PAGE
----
The IJ found Sequeira-Salas deportable for entry without inspection and denied his applications for asylum and withholding of deportation on August 8, 1984. After reopening proceedings, the IJ again denied relief on March 21, 1989. On August 11, 1993, the BIA affirmed the IJ's decision. Sequeira-Salas petitions for review.



The Attorney General has discretion to grant asylum to an applicant "who is unable or unwilling to return to ... [his] country because of ... a well-founded fear of persecution on account of race, religion, nationality, membership in a particular social group, or political opinion." 8 U.S.C. Sec. 1101(a)(42)(A); 8 U.S.C. Sec. 1158(a). To show "well-founded fear," Sequeira-Salas must provide "credible, direct, and specific evidence" of facts to show that his fear is objectively reasonable. Abedini v. INS, 971 F.2d 188, 191 (9th Cir. 1992) (internal quotation omitted). Factual determinations underlying an asylum decision are reviewed under the substantial evidence standard and this court will reverse only if the evidence presented was so compelling that "a reasonable factfinder would have to conclude that the requisite fear of persecution existed." INS v. Elias-Zacarias, 502 U.S. 478, 481 n.1 (1992).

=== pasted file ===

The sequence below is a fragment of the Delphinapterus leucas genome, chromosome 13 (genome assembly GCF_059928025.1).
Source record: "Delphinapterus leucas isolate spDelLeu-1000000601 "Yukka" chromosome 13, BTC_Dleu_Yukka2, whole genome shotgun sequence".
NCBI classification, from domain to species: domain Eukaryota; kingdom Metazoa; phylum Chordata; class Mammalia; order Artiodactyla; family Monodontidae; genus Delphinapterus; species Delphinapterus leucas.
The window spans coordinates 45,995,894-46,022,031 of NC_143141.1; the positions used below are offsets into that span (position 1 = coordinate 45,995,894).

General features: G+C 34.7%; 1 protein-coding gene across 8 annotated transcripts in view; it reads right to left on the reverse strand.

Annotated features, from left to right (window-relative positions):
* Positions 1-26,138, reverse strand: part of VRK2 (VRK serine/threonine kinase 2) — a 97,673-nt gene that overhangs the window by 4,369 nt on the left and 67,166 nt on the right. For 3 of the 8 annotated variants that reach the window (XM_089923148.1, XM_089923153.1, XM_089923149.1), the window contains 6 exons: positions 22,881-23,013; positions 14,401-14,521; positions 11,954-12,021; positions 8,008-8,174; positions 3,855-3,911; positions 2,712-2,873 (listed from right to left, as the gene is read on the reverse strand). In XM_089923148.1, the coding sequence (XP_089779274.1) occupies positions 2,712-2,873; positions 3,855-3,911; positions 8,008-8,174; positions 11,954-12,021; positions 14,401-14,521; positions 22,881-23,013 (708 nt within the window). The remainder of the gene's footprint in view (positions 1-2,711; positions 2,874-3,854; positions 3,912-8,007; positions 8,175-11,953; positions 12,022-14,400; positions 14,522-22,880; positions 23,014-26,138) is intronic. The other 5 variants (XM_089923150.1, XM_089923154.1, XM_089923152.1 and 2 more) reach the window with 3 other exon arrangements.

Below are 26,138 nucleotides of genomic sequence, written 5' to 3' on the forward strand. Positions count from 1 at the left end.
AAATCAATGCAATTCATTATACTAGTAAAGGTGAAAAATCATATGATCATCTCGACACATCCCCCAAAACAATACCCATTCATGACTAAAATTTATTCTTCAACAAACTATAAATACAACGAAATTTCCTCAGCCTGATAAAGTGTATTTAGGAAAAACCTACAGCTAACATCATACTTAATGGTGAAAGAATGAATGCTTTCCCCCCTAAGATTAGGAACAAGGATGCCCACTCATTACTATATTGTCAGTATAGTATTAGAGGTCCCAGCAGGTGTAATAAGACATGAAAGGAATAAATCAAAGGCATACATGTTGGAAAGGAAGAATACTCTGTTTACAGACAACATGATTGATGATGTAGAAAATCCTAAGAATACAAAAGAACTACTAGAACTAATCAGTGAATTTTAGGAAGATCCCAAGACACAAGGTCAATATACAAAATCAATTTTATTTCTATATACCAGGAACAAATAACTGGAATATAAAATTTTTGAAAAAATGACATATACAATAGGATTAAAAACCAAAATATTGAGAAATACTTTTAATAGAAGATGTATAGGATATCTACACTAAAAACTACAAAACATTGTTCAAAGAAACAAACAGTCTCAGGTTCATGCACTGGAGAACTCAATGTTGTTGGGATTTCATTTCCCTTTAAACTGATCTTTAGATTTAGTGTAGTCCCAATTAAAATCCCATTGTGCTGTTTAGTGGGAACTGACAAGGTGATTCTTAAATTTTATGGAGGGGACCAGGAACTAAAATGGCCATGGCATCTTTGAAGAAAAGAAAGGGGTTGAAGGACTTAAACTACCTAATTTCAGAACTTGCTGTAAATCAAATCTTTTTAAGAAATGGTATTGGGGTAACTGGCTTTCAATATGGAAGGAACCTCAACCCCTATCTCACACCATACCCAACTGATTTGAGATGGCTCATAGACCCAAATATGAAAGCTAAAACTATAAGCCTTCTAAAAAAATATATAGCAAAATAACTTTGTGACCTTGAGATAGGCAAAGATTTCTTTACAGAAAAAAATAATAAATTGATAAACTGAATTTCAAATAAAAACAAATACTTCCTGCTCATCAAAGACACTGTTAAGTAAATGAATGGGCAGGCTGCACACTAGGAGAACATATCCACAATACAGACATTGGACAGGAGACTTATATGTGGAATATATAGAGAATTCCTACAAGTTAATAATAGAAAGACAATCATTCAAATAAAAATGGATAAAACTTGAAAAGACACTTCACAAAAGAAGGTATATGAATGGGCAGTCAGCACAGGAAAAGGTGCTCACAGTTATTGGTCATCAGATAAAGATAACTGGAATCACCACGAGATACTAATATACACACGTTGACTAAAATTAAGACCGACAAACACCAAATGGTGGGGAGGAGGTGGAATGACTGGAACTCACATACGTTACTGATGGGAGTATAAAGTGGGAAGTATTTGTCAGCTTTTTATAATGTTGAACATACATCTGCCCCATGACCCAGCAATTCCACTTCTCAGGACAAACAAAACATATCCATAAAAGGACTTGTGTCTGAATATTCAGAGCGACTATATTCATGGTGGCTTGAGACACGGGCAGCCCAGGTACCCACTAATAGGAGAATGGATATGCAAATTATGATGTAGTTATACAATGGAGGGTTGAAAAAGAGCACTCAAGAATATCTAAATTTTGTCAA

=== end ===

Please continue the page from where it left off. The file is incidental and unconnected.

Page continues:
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Sequeira-Salas first contends that the BIA erred in denying his asylum application by failing to consider the cumulative effect of evidence regarding treatment of his family and his employer, his own treatment at school and work, and his evasion of the military draft. While the evidence did establish that the Sandinistas harassed Sequeira-Salas, the evidence considered in its entirety is not so compelling that the BIA had to find an objectively reasonable fear of persecution. See Shirazi-Parsa v. INS, 14 F.3d 1424, 1427 (9th Cir. 1994) (noting the "well-founded fear" standard has both subjective and objective components).


Sequeira-Salas indicates that he left Nicaragua, at least in part, to avoid military service. The requirement that Sequeira-Salas serve in the military, without more, is not political persecution. Abedini, 971 F.2d at 191. We see no reason to view Sequeira-Salas's mandatory civilian service in a literacy program differently from military service. Both are mandatory government service programs in which many people were required to participate. In addition, we note that Sequeira-Salas declined to participate in other youth programs but was allowed to remain in school.